Well, this is good news. Remember that we were assured the information in the NPDB would be protected? Yeah, me too.
And, I don’t understand this move at all.
Law enforcement can access data bank without doctors’ knowledge
The rule, a response to the expansion of the National Practitioner Data Bank, is intended to help prevent evidence tampering.
By Carolyne Krupa, amednews staff. Posted Dec. 13, 2011.
Physicians and other health professionals no longer will be notified if someone accesses information about them through the National Practitioner Data Bank for an investigation, according to a federal rule that takes effect Dec. 23.
The rule, an exemption to the Privacy Act, is meant to prevent tampering with evidence and is limited to law enforcement agencies, said David Bowman, a spokesman for the Dept. of Health and Human Services’ Health Resources and Services Administration, which administers the data bank.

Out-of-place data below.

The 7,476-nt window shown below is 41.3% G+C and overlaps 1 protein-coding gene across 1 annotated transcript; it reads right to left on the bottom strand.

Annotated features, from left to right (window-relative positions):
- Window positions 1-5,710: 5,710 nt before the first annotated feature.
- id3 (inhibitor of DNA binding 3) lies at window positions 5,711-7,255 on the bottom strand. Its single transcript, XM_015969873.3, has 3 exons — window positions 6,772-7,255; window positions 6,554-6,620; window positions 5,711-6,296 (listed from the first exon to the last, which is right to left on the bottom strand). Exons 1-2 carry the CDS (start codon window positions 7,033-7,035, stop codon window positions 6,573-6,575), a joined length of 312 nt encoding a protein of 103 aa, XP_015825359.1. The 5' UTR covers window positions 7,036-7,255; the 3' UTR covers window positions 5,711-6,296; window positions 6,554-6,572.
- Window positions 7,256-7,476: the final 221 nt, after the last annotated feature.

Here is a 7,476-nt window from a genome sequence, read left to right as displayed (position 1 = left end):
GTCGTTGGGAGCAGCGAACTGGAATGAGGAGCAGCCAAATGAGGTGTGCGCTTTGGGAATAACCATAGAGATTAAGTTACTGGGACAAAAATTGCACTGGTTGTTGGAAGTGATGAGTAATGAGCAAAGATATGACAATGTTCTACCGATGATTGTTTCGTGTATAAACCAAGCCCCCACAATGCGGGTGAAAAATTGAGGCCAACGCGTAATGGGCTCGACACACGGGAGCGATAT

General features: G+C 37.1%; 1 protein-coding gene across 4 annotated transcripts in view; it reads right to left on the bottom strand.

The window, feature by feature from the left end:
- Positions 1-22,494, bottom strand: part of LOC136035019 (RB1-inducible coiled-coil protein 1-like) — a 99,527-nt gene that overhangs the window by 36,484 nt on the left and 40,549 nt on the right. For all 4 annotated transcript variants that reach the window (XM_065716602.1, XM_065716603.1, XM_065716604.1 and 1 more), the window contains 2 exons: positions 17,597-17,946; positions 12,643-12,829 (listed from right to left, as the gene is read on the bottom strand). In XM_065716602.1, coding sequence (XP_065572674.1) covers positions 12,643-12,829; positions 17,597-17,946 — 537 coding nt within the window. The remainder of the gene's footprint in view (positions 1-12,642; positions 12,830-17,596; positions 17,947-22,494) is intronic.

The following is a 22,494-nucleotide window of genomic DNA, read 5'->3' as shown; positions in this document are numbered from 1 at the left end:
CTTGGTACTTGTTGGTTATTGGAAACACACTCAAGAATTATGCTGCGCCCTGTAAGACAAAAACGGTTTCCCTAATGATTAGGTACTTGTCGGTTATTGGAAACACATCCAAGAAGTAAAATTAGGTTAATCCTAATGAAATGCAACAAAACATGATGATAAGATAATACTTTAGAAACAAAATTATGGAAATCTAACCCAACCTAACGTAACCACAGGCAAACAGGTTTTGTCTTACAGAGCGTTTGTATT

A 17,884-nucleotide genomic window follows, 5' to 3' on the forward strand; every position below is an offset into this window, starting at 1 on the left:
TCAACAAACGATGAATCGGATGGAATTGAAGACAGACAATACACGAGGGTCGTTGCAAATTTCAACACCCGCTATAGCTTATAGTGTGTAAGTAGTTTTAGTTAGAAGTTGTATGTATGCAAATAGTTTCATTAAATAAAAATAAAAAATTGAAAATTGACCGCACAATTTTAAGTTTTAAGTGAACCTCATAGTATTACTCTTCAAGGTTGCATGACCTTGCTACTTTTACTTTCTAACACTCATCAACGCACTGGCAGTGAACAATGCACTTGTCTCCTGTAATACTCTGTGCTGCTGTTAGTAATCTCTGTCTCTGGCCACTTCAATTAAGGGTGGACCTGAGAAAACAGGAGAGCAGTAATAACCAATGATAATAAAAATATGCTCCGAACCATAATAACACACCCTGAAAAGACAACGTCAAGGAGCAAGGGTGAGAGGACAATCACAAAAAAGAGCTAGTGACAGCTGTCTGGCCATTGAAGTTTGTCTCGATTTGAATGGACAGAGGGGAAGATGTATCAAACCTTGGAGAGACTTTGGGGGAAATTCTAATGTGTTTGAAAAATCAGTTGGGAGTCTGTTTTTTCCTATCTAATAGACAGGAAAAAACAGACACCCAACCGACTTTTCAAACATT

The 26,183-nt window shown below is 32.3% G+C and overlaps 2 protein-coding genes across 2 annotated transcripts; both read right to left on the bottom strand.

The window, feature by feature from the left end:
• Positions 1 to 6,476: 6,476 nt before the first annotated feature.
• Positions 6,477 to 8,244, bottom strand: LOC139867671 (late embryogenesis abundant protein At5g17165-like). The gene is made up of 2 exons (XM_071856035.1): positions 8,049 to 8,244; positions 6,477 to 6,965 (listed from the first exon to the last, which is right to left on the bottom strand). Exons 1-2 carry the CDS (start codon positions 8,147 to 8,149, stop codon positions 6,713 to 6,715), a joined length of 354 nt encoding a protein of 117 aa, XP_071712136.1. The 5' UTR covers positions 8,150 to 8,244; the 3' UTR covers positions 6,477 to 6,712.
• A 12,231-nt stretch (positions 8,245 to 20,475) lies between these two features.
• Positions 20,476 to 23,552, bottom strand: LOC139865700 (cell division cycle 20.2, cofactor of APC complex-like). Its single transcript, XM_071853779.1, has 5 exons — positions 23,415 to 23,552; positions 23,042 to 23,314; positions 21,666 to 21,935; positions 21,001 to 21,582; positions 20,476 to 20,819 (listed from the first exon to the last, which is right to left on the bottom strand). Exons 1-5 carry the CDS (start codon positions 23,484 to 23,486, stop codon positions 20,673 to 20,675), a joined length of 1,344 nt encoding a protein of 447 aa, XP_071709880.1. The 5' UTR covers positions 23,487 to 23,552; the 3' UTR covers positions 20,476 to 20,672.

Umm, prevent tampering with WHAT evidence? by the time something’s being put in the NPDB, it’s know about by a lot of folks, and there isn’t any realy opportunity to ‘tamper with evidence’. This sounds exceptionally fishy to me. I need a better explanation than this. (I know I won’t get it).
Oh, and spot the problem with this logic (which I’ll point out after the quote):
Law enforcement agencies are authorized to see information on adverse actions against physicians such as medical board disciplinary actions and peer review sanctions. Such queries make up less than 1% of NPDB queries, with an average of 20 by law enforcement annually, according to the rule (www.gpo.gov/fdsys/pkg/FR-2011-11-23/pdf/2011-30292.pdf).
When Law Enforcement was required to notify people they’d had a look at their records, their query rate was less than 1%. Now that they can do it secretly, what will that rate be? We’ll never know.